Interview Society

Rethinking Class
An interview with Daniel Oesch

by Nicolas Duvoux , 5 October 2020

The employment structure has changed since the 1970’s. For Daniel Oesch, this means we need new models to describe today’s labour markets and new class schemes to move beyond industrial-based categories. We also need to understand the political consequences of the collapse of the industrial working class in Europe.

Daniel Oesch is Professor of Sociology at the Institute of social sciences at the University of Lausanne. He previously worked at the Universities of Geneva and Zurich, and at the Carlos III University in Madrid and the Pompeu Fabra University in Barcelona. For six years he worked as national secretary for the Swiss Confederation of Trade Unions. His research interests include social stratification and labour markets, industrial relations and class voting. He is the author of two monographs: Occupational Change in Europe (Oxford University Press 2013), Redrawing the Class Map (Palgrave Macmillan 2006). All his writings are available on his website.

Books & Ideas: In some of your earlier works, you have elaborated a new class map. The general idea is that the most widely used class schema reflects the industrial employment structure of the 1970’s. You propose to take two trends seriously: the rise of the service sector, on the one hand and the increasing female participation in paid employment. Could you tell us how these changes affected class?
Daniel Oesch:
My starting point was that I was not satisfied with the industrial class schemes that primarily focus on men in production and are organized around the divide between manual and non-manual work. This divide was commonly made in class sociology, most prominently so in John Goldthorpe’s scheme that placed manual production workers at the bottom of the class hierarchy and contrasted blue-collar workers with white-collar employees. The expansion of the service sector and rising female employment put into question the manual/non-manual divide. Some of the poorest working conditions in Europe are found among the mostly female workers whom Gøsta Esping-Andersen called the “service proletariat” [1]: sales assistants, call centre employees, waiters or nursing aides. For none of these occupations does the manual/non-manual divide make much sense, nor does the traditional contrast between worker and employee status (as in ouvrier-employé or Arbeiter-Angestellte).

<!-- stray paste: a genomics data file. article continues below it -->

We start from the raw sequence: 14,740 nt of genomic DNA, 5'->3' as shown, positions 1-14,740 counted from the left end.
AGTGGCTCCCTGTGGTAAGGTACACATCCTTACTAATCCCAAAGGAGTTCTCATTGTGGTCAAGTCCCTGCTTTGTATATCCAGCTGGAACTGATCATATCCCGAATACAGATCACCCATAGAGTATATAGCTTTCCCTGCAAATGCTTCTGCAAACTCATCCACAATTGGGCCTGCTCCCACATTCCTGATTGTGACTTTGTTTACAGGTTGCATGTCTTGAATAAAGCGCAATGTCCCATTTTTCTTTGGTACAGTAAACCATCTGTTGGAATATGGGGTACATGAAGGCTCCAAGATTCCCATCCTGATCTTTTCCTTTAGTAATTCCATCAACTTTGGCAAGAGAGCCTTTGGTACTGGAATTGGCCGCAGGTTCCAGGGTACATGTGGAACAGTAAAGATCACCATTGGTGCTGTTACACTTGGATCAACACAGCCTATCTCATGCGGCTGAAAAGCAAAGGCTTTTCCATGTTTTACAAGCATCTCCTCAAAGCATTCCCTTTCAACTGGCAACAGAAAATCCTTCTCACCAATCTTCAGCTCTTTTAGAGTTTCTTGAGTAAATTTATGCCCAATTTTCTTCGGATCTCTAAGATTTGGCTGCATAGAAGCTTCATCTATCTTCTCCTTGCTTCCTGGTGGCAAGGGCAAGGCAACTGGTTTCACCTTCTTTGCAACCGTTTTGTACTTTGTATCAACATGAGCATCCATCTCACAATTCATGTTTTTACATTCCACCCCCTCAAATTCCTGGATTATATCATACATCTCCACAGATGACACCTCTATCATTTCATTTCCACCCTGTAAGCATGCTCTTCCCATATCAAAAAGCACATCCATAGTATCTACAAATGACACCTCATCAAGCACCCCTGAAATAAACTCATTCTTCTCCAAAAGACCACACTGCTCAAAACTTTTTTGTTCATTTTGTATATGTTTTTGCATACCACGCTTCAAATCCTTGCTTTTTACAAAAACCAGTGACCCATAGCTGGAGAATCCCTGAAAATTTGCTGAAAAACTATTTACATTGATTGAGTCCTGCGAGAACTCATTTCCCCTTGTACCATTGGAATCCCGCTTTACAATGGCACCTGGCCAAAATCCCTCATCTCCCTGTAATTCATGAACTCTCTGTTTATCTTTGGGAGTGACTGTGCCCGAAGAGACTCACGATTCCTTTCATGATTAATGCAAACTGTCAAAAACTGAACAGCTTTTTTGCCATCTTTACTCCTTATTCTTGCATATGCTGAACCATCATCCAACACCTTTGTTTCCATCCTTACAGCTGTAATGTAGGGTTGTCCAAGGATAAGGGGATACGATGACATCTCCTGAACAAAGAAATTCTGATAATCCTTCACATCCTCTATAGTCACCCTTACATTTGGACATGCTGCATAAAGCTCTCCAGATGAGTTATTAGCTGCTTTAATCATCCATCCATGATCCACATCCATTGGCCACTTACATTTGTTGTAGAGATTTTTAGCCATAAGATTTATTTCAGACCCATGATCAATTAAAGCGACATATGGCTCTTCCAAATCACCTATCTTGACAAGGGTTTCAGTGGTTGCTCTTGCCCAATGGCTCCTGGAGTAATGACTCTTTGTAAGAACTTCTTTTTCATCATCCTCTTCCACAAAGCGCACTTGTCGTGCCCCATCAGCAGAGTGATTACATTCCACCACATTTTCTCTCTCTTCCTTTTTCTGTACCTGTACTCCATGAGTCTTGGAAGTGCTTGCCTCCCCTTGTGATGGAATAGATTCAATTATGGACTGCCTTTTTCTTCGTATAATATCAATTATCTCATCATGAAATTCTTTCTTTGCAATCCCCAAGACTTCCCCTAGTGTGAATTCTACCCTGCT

Books & Ideas: Could you describe the class map you propose?
Daniel Oesch:
My proposal was a class schema based on two dimensions: a vertical one and a horizontal one. The first dimension is hierarchical and distinguishes more or less advantageous employment relationships as theorised by Goldthorpe. This criterion is not controversial and strongly correlates with an occupation’s skill requirements as proposed by Michael Tåhlin, [2] or its typical volume of economic and cultural capital as described by Pierre Bourdieu. The novelty resides in the second dimension which is horizontal and distinguishes between different work logics. Depending on whether an occupation involves the deployment of technical skills, the administration of organizational power, or face-to-face attendance to people’s personal demands, the daily work logic differs in fundamental ways.

Books & Ideas: How many work logics should usefully be distinguished?
Daniel Oesch:
Four work logics are a good start: (1) the independent work logic of employers and the self-employed; (2) the technical work logic of technical experts, craft workers and assemblers; (3) the organizational work logic of managers and administrators, accountants and office clerks; (4) the interpersonal service logic of professionals, semi-professionals and workers in health care, education and social work. Within each work logic, there is clear-cut hierarchy between dominant and subordinate classes. By combining four hierarchical levels with four work logics, we obtain a schema of 16 classes which, in turn, can be merged into 8 (or less) classes. Please note that the schema’s aim is not to provide a rich and ethnographic description of class differences. Rather, it is a concept that can easily be measured and thus applied in empirical research, thus helping us to shed light on class inequalities, electoral choice or health differentials.